Presidents may come and go. In Kazakhstan, there’s only one Father of the Nation
Few leaders have put their stamp on a country quite like Nursultan Nazarbayev, who ruled Kazakhstan with an authoritative grip for 30 years after the fall of the Soviet Union. When he stepped down in March, the country immediately named the capital city Nur-Sultan in his honor.
On Sunday, Kazakhs will go to the polls for a presidential election to choose his successor. But that doesn’t mean Nazarbayev won’t remain in command of this gas-rich Central Asian nation of 18 million.
When Nazarbayev, 78, announced his resignation as president, he nominated Kassym-Jomart Tokayev to serve as his interim successor, pending elections. The move was seen as Nazarbayev’s plan to oversee the transition of power in a way that would preserve his legacy.
“The concerns of the country and the people remain my concerns,” he said in a televised address on March 19.
Tokayev is widely expected to win the election, in a field of nine candidates that includes one moderate opposition figure, Amirzhan Kossanov. But his power will be subordinate to that of Nazarbayev, who retained two important positions when he left office. The first is a loosely defined title of Father of the Nation, an accolade he essentially bestowed on himself via parliament nearly a decade ago.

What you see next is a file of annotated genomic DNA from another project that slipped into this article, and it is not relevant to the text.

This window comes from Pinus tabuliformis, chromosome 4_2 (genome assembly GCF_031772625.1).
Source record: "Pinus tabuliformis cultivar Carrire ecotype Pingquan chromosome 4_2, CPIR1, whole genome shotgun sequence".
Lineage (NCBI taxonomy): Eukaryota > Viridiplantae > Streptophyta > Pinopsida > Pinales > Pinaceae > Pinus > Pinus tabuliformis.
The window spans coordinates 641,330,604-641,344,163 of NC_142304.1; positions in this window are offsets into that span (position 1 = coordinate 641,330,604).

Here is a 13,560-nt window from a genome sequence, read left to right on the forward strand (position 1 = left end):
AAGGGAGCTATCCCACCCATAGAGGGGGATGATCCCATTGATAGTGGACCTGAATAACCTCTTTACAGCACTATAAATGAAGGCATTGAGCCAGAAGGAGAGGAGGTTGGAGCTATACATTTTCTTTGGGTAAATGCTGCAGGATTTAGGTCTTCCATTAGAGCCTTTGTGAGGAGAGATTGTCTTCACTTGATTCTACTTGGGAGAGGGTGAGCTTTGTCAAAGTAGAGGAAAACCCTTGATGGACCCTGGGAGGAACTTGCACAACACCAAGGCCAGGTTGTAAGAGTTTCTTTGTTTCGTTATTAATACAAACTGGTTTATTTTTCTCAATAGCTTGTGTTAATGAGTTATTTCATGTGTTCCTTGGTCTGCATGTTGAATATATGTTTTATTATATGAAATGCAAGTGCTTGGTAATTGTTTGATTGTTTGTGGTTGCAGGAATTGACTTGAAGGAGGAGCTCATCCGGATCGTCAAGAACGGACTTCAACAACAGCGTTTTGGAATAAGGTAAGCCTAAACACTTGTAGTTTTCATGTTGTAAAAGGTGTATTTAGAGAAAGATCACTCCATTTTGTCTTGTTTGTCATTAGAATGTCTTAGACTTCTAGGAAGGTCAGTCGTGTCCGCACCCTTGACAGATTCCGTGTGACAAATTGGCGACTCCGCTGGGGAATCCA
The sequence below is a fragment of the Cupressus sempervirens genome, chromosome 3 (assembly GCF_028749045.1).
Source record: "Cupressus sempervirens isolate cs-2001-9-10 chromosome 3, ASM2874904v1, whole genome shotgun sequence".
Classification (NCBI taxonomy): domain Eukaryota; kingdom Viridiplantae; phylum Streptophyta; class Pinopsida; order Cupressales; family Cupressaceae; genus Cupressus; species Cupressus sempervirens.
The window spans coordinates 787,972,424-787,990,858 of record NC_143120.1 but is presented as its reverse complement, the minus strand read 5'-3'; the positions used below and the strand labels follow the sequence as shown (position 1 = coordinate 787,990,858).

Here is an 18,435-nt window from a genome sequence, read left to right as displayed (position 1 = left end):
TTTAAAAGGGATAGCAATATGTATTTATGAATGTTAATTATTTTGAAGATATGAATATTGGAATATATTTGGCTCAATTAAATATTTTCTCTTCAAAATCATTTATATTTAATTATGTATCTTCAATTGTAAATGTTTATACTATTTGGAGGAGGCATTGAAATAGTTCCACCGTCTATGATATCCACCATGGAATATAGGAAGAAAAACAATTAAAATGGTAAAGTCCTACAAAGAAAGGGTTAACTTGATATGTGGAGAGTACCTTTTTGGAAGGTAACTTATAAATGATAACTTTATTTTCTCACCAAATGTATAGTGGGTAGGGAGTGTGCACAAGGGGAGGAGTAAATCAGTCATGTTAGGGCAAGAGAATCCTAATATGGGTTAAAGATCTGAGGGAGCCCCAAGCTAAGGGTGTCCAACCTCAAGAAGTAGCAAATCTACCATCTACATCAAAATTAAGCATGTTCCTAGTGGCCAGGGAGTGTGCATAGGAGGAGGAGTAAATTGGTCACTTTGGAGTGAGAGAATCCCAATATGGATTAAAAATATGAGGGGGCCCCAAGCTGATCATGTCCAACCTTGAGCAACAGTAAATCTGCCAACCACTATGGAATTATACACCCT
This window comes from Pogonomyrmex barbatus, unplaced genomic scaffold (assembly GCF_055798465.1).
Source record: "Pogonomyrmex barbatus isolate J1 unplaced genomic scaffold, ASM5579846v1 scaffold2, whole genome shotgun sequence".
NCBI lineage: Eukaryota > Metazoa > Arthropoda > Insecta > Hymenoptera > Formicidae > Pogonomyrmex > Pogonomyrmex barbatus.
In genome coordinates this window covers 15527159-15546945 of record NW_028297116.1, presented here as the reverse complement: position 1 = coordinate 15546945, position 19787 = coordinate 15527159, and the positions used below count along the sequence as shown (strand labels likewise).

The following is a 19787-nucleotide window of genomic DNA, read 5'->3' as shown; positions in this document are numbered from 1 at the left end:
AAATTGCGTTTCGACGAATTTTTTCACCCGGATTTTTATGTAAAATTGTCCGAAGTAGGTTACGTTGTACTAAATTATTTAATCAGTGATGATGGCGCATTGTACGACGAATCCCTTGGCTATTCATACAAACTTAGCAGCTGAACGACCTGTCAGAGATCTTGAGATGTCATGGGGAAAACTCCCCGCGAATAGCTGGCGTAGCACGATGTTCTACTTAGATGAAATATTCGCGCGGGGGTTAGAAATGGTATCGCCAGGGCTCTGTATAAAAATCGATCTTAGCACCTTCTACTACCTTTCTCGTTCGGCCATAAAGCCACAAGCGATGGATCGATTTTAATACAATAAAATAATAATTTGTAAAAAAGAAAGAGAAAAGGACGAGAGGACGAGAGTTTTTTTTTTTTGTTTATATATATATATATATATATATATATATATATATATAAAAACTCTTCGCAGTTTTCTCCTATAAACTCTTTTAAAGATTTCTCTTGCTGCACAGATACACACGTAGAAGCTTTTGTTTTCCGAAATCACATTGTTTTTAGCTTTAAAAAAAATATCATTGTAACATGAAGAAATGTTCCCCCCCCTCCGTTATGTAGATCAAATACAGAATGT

More important, Nazarbayev remains chairman of Kazakhstan’s powerful Security Council, whose members include the top brass from the country’s security and military services. The council has more power than the president, so whoever wins the presidency will still be under Nazarbayev’s tight control.
Nazarbayev has used a heavy hand to guide Kazakhstan, a former Soviet republic, through decades of a post-communist transition that has turned the country into Central Asia’s economic powerhouse. Kazakhstan’s vast landmass of steppes lies in the crossroads of Russia and China, and Nazarbayev enjoys a close relationship with Russian President Vladimir Putin, while welcoming China’s investment in Central Asia.
But in rebuilding Kazakhstan into a modern economy, Nazarbayev has quashed opposition voices, independent media and public dissent. His critics say corruption and nepotism have kept Nazarbayev’s grip on political and economic power.
Many believe Nazarbayev’s ultimate goal is for his eldest daughter, Dariga Nazarbayeva, to become president. Just days after her father resigned, Nazarbayeva became the chairwoman of the country’s Senate, filling the role left open by Tokayev’s appointment as interim president. Kazakhstan’s constitution dictates that the Senate chairman become interim president should the president leave office for any reason.
“Tokayev is an obedient tool in the hands of Nursultan Nazarbayev and his clan family,” said Talgat Mamyraiymov, an independent political analyst in Almaty, the country’s largest city. “This election is an imitation of democracy primarily to show the West some kind of legitimacy for Tokayev’s election.”